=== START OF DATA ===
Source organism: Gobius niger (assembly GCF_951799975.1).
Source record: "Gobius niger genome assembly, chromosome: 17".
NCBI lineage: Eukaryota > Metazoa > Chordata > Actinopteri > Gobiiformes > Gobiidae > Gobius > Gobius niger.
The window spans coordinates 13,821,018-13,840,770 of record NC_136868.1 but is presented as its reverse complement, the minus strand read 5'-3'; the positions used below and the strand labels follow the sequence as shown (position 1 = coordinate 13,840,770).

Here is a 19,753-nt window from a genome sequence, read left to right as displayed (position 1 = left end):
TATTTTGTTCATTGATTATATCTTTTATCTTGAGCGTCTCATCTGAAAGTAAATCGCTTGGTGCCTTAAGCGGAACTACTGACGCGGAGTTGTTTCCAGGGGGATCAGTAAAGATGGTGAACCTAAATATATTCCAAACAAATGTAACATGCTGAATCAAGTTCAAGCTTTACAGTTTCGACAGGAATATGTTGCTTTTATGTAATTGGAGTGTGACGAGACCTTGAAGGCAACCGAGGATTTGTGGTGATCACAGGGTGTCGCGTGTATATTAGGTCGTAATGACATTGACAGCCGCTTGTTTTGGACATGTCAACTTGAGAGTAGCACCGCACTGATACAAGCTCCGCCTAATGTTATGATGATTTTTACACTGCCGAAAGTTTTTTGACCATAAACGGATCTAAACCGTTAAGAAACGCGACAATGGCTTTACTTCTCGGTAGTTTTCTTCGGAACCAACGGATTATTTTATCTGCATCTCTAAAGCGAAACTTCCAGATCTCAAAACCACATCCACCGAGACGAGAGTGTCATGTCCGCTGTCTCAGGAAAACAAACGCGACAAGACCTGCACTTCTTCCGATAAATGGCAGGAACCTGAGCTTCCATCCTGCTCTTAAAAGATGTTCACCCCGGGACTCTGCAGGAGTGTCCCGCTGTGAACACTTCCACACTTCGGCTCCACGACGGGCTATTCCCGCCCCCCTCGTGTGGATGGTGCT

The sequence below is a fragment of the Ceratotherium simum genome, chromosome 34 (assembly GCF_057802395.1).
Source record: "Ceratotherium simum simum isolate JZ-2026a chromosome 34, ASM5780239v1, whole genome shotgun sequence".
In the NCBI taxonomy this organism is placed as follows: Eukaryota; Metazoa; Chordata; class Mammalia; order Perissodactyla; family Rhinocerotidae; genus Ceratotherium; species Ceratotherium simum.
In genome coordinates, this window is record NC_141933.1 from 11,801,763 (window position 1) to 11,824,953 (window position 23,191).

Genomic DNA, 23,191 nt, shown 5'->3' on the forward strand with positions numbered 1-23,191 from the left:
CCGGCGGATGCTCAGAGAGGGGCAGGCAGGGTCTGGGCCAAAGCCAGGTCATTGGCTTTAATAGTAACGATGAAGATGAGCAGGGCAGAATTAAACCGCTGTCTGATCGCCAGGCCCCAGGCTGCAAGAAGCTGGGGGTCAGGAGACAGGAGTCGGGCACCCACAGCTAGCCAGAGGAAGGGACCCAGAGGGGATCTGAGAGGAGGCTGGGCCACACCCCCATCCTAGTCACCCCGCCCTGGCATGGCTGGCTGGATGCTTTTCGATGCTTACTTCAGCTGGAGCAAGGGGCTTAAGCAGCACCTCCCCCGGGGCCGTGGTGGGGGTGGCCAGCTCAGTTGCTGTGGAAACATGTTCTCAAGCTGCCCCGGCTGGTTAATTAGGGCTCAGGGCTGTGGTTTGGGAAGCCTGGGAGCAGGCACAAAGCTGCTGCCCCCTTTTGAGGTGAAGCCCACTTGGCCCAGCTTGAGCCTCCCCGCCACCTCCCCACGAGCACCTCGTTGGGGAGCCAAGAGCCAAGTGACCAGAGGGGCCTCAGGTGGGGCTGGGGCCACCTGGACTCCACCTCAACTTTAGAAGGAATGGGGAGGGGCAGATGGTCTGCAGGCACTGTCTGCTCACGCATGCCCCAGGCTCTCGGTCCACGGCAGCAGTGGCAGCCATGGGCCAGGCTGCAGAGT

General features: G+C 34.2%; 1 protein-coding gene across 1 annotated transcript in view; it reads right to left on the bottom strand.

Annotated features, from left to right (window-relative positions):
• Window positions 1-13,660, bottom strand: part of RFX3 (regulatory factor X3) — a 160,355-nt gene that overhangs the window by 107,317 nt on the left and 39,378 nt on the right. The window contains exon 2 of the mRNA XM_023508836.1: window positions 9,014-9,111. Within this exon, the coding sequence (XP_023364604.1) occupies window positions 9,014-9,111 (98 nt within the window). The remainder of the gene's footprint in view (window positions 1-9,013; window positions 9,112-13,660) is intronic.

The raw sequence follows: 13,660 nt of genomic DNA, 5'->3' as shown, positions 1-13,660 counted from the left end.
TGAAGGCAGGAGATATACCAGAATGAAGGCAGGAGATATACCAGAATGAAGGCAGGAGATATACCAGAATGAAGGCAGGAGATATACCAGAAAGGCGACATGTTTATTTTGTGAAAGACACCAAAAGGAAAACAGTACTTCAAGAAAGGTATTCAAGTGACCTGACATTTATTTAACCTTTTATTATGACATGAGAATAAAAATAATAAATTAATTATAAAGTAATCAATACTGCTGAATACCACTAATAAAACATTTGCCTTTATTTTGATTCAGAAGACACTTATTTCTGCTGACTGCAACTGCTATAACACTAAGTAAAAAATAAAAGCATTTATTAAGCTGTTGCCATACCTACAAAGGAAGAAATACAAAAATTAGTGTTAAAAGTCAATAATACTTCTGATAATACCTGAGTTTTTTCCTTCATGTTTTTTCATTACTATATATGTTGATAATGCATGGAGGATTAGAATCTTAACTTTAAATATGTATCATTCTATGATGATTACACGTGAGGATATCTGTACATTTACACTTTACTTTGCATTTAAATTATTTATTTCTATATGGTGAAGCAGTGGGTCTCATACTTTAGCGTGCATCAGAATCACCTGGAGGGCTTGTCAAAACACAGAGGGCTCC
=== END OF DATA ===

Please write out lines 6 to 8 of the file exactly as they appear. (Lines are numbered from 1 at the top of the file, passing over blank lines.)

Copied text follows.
TATTTTGTTCATTGATTATATCTTTTATCTTGAGCGTCTCATCTGAAAGTAAATCGCTTGGTGCCTTAAGCGGAACTACTGACGCGGAGTTGTTTCCAGGGGGATCAGTAAAGATGGTGAACCTAAATATATTCCAAACAAATGTAACATGCTGAATCAAGTTCAAGCTTTACAGTTTCGACAGGAATATGTTGCTTTTATGTAATTGGAGTGTGACGAGACCTTGAAGGCAACCGAGGATTTGTGGTGATCACAGGGTGTCGCGTGTATATTAGGTCGTAATGACATTGACAGCCGCTTGTTTTGGACATGTCAACTTGAGAGTAGCACCGCACTGATACAAGCTCCGCCTAATGTTATGATGATTTTTACACTGCCGAAAGTTTTTTGACCATAAACGGATCTAAACCGTTAAGAAACGCGACAATGGCTTTACTTCTCGGTAGTTTTCTTCGGAACCAACGGATTATTTTATCTGCATCTCTAAAGCGAAACTTCCAGATCTCAAAACCACATCCACCGAGACGAGAGTGTCATGTCCGCTGTCTCAGGAAAACAAACGCGACAAGACCTGCACTTCTTCCGATAAATGGCAGGAACCTGAGCTTCCATCCTGCTCTTAAAAGATGTTCACCCCGGGACTCTGCAGGAGTGTCCCGCTGTGAACACTTCCACACTTCGGCTCCACGACGGGCTATTCCCGCCCCCCTCGTGTGGATGGTGCT

The sequence below is a fragment of the Ceratotherium simum genome, chromosome 34 (assembly GCF_057802395.1).
Source record: "Ceratotherium simum simum isolate JZ-2026a chromosome 34, ASM5780239v1, whole genome shotgun sequence".